Merit scholarships are providing a boost to Hoosier students studying for energy sector certifications and the well-paying jobs that go with them.
Five Ivy Tech students in the college’s Energy Technology program each received a $1,000 scholarship, funded through the Indiana Energy Consortium and the Indiana Energy Association. Retirements and changes in the field of energy production are creating significant job opportunities. The groups say energy-related careers provide advantages such as high pay, great benefits and opportunity for advancement.
“We have a 100 percent placement rate. If our students do everything right, it’s a fast turnaround and they’re working within a year and a half,” explains John Roudebush, energy technology program chair for the Lafayette Ivy Tech campus. “Typically the jobs are $20 or more per hour to start.”
Roudebush says the Lafayette region was the location for Ivy Tech’s original Energy Technology program, thanks to the growth of wind farms in that area of the state. The program is now supported at several other campuses around Indiana, but not all locations focus on the same areas of concentration. He credits the ongoing shift away from fossil fuels – green energy transition – for creating the continuing need for modern certifications, and not just for recent high school graduates.
“A more diversified alternative energy portfolio includes wind, solar, some natural gas. Mostly we’re looking at replacing old power plants with newer power plants. Most of the coal plants have been shut down and so we need to re-educate that workforce and encourage individuals who may have lost their jobs to get trained in, for example, wind technology, which has a 108 percent growth rate right now.”
Ivy Tech’s Energy Technology program covers technical certificate concentration in areas such as wind and renewables, natural gas, power plants and lineman technology. Although the certifications can be highly specific, Roudebush says the school added those courses to an already-established industrial maintenance program that still serves every graduate well.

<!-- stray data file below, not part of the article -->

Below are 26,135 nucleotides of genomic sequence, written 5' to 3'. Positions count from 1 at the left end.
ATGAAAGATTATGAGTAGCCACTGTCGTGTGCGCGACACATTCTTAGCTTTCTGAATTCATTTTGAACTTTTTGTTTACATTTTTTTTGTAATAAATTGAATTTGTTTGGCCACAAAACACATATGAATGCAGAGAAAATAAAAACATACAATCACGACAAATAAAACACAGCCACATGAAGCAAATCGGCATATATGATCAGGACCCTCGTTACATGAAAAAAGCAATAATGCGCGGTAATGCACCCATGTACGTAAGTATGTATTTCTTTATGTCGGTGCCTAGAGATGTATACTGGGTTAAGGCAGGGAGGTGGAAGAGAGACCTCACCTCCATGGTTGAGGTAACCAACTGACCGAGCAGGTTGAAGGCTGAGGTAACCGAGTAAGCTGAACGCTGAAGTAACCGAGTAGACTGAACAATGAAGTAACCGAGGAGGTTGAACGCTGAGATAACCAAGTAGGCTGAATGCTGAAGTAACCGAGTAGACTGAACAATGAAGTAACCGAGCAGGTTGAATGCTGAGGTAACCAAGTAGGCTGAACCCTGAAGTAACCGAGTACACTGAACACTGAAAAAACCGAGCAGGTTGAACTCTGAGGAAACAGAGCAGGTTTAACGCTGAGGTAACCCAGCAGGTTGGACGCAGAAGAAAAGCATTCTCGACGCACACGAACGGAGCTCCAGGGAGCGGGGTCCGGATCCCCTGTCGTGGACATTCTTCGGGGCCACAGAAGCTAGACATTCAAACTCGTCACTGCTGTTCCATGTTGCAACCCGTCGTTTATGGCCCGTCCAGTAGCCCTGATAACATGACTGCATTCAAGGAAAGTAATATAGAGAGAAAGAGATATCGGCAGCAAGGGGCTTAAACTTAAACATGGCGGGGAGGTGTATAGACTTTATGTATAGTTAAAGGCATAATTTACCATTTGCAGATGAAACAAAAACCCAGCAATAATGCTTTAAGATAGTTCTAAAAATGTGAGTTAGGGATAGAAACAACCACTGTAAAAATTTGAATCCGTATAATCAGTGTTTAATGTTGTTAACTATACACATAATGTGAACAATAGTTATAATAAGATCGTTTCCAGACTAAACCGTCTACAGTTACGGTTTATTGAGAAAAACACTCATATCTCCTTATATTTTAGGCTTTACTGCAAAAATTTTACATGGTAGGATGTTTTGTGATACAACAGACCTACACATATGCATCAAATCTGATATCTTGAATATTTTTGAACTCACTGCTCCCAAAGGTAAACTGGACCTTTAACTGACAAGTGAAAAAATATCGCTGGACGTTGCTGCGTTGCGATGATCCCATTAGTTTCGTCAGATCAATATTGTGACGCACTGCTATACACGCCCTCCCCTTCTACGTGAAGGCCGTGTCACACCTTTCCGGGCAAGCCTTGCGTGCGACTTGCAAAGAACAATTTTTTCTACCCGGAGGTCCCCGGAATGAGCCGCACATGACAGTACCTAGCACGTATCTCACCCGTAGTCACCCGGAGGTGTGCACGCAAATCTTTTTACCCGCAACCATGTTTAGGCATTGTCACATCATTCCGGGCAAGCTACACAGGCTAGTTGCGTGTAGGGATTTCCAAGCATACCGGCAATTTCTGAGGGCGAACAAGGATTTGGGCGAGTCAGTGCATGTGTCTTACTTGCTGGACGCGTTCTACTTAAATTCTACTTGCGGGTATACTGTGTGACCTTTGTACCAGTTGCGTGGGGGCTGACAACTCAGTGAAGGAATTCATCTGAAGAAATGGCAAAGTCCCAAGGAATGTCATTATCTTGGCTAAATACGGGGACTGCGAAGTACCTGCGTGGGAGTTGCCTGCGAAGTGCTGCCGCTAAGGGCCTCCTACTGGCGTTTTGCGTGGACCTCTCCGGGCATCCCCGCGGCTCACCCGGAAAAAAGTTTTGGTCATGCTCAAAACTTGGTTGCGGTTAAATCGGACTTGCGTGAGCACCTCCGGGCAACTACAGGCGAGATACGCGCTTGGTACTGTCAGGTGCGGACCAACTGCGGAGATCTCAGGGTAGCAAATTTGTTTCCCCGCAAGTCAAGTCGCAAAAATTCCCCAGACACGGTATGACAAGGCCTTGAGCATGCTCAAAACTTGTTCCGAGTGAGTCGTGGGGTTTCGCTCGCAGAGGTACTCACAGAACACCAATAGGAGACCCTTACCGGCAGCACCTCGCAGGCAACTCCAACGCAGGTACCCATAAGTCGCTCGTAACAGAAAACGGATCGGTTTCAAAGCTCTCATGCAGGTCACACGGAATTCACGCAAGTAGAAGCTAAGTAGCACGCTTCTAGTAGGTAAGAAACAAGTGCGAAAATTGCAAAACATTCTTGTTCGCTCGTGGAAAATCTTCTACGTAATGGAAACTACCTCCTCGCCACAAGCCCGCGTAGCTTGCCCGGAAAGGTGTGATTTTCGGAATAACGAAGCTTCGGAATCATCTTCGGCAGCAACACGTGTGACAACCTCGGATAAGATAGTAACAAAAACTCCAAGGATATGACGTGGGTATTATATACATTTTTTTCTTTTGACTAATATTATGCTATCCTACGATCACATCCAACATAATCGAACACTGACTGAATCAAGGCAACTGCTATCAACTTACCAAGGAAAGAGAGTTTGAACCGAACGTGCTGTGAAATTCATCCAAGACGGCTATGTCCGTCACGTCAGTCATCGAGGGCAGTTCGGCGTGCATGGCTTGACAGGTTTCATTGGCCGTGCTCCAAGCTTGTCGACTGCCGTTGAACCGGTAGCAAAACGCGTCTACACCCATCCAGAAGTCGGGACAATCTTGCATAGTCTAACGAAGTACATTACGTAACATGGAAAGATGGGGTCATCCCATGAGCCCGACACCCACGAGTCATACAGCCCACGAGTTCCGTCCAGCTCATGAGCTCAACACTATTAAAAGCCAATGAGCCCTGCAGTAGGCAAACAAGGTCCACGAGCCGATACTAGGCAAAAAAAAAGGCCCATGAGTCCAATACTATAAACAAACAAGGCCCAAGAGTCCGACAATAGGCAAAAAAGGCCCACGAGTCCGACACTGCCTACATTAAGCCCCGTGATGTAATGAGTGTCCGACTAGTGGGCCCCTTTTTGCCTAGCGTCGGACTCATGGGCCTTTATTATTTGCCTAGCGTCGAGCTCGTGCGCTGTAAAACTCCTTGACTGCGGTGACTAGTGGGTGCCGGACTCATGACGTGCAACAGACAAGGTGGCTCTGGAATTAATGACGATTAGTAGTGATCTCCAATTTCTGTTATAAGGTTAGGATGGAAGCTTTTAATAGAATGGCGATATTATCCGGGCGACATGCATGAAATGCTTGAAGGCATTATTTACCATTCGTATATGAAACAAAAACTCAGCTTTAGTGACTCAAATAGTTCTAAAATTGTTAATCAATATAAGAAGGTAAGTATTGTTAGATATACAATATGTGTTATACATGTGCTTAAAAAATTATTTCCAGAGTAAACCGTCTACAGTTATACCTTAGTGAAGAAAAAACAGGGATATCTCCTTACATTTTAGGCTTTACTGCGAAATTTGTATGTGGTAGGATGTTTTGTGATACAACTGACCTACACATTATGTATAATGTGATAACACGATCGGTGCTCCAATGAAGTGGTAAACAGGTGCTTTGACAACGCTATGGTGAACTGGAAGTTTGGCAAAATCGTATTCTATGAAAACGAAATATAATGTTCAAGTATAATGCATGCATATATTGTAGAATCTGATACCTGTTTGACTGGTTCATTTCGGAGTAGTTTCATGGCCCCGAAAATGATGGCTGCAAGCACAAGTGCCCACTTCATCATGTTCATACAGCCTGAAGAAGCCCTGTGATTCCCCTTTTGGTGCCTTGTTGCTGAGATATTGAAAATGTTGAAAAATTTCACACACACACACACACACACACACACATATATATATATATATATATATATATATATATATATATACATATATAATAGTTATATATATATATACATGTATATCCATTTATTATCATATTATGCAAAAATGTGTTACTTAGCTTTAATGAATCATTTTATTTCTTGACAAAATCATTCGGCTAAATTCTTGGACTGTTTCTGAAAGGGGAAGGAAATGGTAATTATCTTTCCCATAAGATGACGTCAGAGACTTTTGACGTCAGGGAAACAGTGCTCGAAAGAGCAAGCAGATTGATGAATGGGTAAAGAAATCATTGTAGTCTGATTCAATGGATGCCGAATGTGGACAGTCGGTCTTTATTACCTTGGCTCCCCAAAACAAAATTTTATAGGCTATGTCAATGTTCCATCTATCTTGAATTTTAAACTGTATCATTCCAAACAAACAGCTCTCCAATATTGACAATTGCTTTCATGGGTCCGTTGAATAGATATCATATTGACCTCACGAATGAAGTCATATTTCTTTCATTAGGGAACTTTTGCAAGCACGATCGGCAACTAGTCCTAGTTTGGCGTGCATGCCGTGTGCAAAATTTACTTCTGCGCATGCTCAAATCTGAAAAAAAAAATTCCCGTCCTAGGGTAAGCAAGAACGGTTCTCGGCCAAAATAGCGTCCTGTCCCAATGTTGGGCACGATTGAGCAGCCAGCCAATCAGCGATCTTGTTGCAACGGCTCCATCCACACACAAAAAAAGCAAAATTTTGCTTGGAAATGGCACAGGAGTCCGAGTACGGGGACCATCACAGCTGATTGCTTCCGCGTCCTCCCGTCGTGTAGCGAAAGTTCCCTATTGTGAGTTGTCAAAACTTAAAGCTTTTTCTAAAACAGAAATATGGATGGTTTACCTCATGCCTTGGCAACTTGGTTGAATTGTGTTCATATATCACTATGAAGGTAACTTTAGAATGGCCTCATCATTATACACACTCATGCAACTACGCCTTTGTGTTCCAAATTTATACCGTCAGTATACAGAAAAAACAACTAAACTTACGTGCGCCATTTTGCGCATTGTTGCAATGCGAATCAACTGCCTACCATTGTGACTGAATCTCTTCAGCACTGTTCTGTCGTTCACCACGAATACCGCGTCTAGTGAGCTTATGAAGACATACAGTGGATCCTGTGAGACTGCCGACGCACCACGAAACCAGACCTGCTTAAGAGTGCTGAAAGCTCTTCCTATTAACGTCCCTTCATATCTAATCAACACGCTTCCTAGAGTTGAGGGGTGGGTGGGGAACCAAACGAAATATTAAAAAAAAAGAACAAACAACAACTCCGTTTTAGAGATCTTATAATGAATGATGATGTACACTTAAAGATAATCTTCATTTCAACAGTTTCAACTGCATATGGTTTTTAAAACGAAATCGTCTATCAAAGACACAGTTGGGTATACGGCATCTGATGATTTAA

“They learn how to be electricians, they learn how to do general industrial maintenance, where they can work at any of the factories if they can’t get a job in the energy industry. The skill sets they have transfer to the concept of industrial maintenance, which is basically what a wind technician is, but they work in a tower on a generator that’s 300 feet in the air.”
Roudebush notes enrollment rates in the Energy Technology programs can vary from year to year, but that a good student can usually acquire financial assistance. The Indiana Energy Association says it’s pleased to support skills programs that were designed with input from utilities so graduates can find a good employer match.
“They can get into energy management, systems operations where they can control the grid,” offers Roudebush. “We have students that are NERC (North American Electric Reliability Corporation) certified, and they control the transmission in power lines from the plants throughout our state. We have graduates in energy auditing, helping homes and businesses reduce their energy bills, as well as linemen coming out of this program. They’re all very good jobs.”
John Roudebush explains students’ secondary certifications in progressive technology.